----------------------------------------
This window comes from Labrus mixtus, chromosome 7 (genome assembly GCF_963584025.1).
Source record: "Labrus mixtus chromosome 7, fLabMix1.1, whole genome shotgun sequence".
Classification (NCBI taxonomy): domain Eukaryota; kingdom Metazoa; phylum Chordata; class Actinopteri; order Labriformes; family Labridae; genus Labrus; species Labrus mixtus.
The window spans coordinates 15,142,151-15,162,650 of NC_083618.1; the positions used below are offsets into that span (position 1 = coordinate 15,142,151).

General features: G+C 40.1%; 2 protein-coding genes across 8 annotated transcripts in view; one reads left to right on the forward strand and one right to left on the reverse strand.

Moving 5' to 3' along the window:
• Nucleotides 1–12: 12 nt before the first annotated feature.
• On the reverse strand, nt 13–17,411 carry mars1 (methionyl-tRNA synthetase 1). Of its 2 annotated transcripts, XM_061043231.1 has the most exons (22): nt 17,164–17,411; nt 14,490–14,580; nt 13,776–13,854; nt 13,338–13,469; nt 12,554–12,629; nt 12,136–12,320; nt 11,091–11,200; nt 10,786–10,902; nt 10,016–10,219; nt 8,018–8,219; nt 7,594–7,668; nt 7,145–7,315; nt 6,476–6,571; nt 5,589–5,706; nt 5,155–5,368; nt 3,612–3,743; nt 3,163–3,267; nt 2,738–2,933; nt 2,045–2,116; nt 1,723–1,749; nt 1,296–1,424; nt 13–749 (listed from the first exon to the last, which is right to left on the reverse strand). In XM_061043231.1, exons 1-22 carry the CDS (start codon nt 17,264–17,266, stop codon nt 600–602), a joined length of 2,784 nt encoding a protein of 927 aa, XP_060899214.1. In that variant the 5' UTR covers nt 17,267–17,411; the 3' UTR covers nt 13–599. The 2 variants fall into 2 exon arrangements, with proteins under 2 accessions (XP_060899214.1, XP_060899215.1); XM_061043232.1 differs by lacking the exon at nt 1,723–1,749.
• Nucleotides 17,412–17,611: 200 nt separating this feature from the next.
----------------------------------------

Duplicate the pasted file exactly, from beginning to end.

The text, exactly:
This window comes from Labrus mixtus, chromosome 7 (genome assembly GCF_963584025.1).
Source record: "Labrus mixtus chromosome 7, fLabMix1.1, whole genome shotgun sequence".
Classification (NCBI taxonomy): domain Eukaryota; kingdom Metazoa; phylum Chordata; class Actinopteri; order Labriformes; family Labridae; genus Labrus; species Labrus mixtus.
The window spans coordinates 15,142,151-15,162,650 of NC_083618.1; the positions used below are offsets into that span (position 1 = coordinate 15,142,151).

General features: G+C 40.1%; 2 protein-coding genes across 8 annotated transcripts in view; one reads left to right on the forward strand and one right to left on the reverse strand.

Moving 5' to 3' along the window:
• Nucleotides 1–12: 12 nt before the first annotated feature.
• On the reverse strand, nt 13–17,411 carry mars1 (methionyl-tRNA synthetase 1). Of its 2 annotated transcripts, XM_061043231.1 has the most exons (22): nt 17,164–17,411; nt 14,490–14,580; nt 13,776–13,854; nt 13,338–13,469; nt 12,554–12,629; nt 12,136–12,320; nt 11,091–11,200; nt 10,786–10,902; nt 10,016–10,219; nt 8,018–8,219; nt 7,594–7,668; nt 7,145–7,315; nt 6,476–6,571; nt 5,589–5,706; nt 5,155–5,368; nt 3,612–3,743; nt 3,163–3,267; nt 2,738–2,933; nt 2,045–2,116; nt 1,723–1,749; nt 1,296–1,424; nt 13–749 (listed from the first exon to the last, which is right to left on the reverse strand). In XM_061043231.1, exons 1-22 carry the CDS (start codon nt 17,264–17,266, stop codon nt 600–602), a joined length of 2,784 nt encoding a protein of 927 aa, XP_060899214.1. In that variant the 5' UTR covers nt 17,267–17,411; the 3' UTR covers nt 13–599. The 2 variants fall into 2 exon arrangements, with proteins under 2 accessions (XP_060899214.1, XP_060899215.1); XM_061043232.1 differs by lacking the exon at nt 1,723–1,749.
• Nucleotides 17,412–17,611: 200 nt separating this feature from the next.